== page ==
What is WebGL and why is it important?
So far, we’ve talked about the impact of a modular approach on existing business models outside of the software industry. Today, we delve in on the industry most associated with modular design: software. Certain software companies have been suffering from the advance of modularity in software design. The main one, to date, has been Microsoft with its Windows software platform. In the mid-nineties, Microsoft decided to integrate a number of Internet components tightly with its operating systems offering. The two most critical ones of those components have been a web server (IIS) and a web browser (Internet Explorer). Leaving aside discussions relating to the antitrust issues this kind of integration has raised, the integration of those tools with the operating system have left openings for alternative approaches that were more modular. On the server end, IIS has been the subject of many attacks by hackers. Because it is hooked deeply into the operating system, an attack against the web server can have an impact that goes much further that the web front-end. In most cases, the attacks succeeded not only in taking machines down but also turning them into zombie armies that could then turn around and attack other servers.…Read More
Like many other geeks, I’ve gotten a Gmail account but unlike most people, it took me less than 48 hours to render unoperational (and this time, it’s not a joke). First of all, let me say that while it is an interesting package, it is not without flaws. For starters, the lack of indicator when the Spam folder and/or trash have stuff in them is a bit disturbing. Sure, it’s not that much of an issue when you have a gigabyte of space but, for those of us who are particularly clean when it comes to online operations (I generally try to keep my virtual trash relatively empty), it’s a bother. On the spam blocking end, Gmail does an OK job but is nowhere near as good as simply using Squirrelmail with SpamAssassin, or using the spamcop black-list. On the good side of this is the fact that, in the course of a day of use (about 600 messages, most of them spam), Gmail had no false positives in terms of tagging things as spam. On the bad side, it failed to tag hundreds of messages as spam. I’m assuming that Gmail has a learning curve, like other email packages,…Read More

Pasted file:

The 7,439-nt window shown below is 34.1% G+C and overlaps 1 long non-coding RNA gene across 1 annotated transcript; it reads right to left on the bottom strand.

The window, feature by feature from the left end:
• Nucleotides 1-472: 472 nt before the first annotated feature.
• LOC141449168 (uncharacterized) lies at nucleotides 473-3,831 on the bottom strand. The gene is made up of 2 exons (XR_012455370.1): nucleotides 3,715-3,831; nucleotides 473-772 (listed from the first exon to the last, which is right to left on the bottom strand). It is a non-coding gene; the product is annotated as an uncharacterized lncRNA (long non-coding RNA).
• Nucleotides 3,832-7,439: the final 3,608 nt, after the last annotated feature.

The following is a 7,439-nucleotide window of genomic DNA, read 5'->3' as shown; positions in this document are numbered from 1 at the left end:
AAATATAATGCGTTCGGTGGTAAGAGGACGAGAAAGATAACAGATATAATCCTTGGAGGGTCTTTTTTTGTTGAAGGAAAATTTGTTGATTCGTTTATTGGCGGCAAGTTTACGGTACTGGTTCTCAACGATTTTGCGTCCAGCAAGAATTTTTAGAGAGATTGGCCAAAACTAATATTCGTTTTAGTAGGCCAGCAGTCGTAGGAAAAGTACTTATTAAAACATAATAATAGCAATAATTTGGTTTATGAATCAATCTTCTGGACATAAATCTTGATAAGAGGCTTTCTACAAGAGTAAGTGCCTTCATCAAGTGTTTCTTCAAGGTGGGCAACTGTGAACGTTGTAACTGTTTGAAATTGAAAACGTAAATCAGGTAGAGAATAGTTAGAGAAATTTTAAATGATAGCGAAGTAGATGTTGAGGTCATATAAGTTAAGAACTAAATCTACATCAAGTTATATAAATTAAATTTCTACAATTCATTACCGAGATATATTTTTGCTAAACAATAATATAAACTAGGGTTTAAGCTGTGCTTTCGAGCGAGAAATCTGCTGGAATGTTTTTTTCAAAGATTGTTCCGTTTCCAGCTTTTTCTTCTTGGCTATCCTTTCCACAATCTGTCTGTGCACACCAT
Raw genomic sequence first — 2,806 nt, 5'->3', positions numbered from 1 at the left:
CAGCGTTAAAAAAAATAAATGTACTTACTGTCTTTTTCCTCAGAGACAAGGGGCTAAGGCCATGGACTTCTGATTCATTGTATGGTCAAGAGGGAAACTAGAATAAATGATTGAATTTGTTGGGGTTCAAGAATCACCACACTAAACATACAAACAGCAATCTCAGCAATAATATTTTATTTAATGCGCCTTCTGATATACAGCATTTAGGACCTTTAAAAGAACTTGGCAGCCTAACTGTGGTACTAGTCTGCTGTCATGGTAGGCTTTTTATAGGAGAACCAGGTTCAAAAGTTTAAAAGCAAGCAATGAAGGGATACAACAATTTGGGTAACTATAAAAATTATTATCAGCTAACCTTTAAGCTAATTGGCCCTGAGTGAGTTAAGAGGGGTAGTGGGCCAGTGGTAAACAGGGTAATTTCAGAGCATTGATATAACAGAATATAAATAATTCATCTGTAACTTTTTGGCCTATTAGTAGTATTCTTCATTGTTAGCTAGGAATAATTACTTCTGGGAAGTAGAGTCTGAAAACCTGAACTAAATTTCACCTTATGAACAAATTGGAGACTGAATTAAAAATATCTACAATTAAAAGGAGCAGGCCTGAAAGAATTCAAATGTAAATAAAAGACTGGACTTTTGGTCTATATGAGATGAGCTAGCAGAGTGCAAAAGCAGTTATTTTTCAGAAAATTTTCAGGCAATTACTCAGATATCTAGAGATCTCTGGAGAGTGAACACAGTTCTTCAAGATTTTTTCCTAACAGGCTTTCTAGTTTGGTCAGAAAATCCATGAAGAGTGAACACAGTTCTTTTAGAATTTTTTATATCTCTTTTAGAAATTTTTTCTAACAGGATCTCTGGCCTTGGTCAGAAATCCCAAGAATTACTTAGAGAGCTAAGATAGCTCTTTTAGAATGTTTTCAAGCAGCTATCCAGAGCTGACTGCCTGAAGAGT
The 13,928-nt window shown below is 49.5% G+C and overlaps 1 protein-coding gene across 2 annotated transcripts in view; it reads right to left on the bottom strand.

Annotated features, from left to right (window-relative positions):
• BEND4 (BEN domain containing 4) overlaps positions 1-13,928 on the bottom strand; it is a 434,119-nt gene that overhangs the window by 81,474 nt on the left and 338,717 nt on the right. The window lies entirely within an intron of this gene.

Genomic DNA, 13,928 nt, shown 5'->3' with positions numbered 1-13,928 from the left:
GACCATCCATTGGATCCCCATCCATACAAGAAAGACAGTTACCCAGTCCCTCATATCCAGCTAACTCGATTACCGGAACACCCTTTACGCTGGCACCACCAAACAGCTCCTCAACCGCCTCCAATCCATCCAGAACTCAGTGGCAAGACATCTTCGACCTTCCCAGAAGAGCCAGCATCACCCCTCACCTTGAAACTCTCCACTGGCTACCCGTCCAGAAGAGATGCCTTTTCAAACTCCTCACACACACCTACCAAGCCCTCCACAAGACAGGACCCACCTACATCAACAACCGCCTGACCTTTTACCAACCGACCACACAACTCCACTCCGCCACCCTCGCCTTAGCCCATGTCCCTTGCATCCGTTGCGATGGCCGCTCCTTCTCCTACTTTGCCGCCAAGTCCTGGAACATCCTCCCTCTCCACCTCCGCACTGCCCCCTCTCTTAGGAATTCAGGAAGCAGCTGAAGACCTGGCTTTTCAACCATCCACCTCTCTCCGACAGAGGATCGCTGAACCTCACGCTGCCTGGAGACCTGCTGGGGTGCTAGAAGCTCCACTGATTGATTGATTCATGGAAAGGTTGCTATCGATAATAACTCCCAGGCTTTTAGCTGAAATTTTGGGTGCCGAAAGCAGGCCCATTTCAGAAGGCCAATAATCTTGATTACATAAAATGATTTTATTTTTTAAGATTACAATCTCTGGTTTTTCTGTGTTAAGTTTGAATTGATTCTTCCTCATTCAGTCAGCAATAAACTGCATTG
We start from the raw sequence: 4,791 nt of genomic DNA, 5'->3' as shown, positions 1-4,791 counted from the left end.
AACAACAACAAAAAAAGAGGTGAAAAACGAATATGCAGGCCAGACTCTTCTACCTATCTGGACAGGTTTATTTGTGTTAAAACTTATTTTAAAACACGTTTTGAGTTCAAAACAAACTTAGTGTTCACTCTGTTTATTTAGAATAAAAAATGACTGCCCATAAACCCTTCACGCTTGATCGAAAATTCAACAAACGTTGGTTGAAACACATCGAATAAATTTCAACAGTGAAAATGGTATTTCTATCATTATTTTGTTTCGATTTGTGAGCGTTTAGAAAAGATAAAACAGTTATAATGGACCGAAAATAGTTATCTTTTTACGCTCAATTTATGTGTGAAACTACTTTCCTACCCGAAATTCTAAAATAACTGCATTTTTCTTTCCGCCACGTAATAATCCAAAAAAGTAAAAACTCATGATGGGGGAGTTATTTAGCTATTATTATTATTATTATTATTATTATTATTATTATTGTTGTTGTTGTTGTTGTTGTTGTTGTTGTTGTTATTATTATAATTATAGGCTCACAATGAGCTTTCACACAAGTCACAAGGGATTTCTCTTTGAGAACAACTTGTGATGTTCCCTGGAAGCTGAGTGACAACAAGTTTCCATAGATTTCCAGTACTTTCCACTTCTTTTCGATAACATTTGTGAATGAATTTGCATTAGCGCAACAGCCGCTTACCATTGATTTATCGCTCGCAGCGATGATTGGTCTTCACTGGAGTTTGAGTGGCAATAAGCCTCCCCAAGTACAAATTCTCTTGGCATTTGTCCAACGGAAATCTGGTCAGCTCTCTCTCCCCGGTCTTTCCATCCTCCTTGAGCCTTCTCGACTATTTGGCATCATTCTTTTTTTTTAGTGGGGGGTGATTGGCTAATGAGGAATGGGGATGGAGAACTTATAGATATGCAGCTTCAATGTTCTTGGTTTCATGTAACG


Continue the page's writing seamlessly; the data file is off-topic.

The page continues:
AOL and Microsoft have announced an end to their feud. It seems to me that there is a lot in there that needs to be dissected and pondered about. It will impact the development of the Internet for years to come. IM : One of the conditions for the AOL/Time Warner merger was that AOL open its instant messaging platform to other parties. By agreeing to interoperability between the AOL IM client and MSN messenger one, AOL will now be able to point to its “openness” while maintaining a relatively tight control over the progress of that tool. I am sure the two companies are interested in working together and somehow doubt that they will be very interested in opening the world to other competitors. At the current time, IM has taken the consumer world by storm and is starting to make headway in the enterprise. Because of its presence concept (you can see whether the people on your buddy list are online right now or not), it will eventually become a critical tool in the enterprise, moving some data traffic from the phone and email to this new platform. Already today, enterprises that have implemented IM solutions are seeing…Read More
Over the past year, it has seemed like TNL.net had gone quiet. Few updates were made to the site and fewer newsletters were being published. Behind the scene, however, I was busy rebuilding the site from the ground up. The new TNL.net was relaunched in late January 2003, about a month behind the schedule I had originally set. In this newsletter, I will explain why I relaunched it and how I went about it. The Genesis Since 1995, TNL.net was running on Microsoft Windows. Initially, the site was running on Windows NT, using Microsoft IIS to serve pages on the web. Prior to that, TNL.net had been running on a shared Linux box but none of the administration of that server was in my control. When it moved to its own environment, I looked at a number of options that would allow me to spend time developing the site, not necessarily administering the box. In late 2000, the site was upgraded to Windows 2000 and continued to run on this until recently. So why did I decided to change things? Unhappy with Microsoft The world in 1995 was very different from today’s world. In those days, administration of unix system…Read More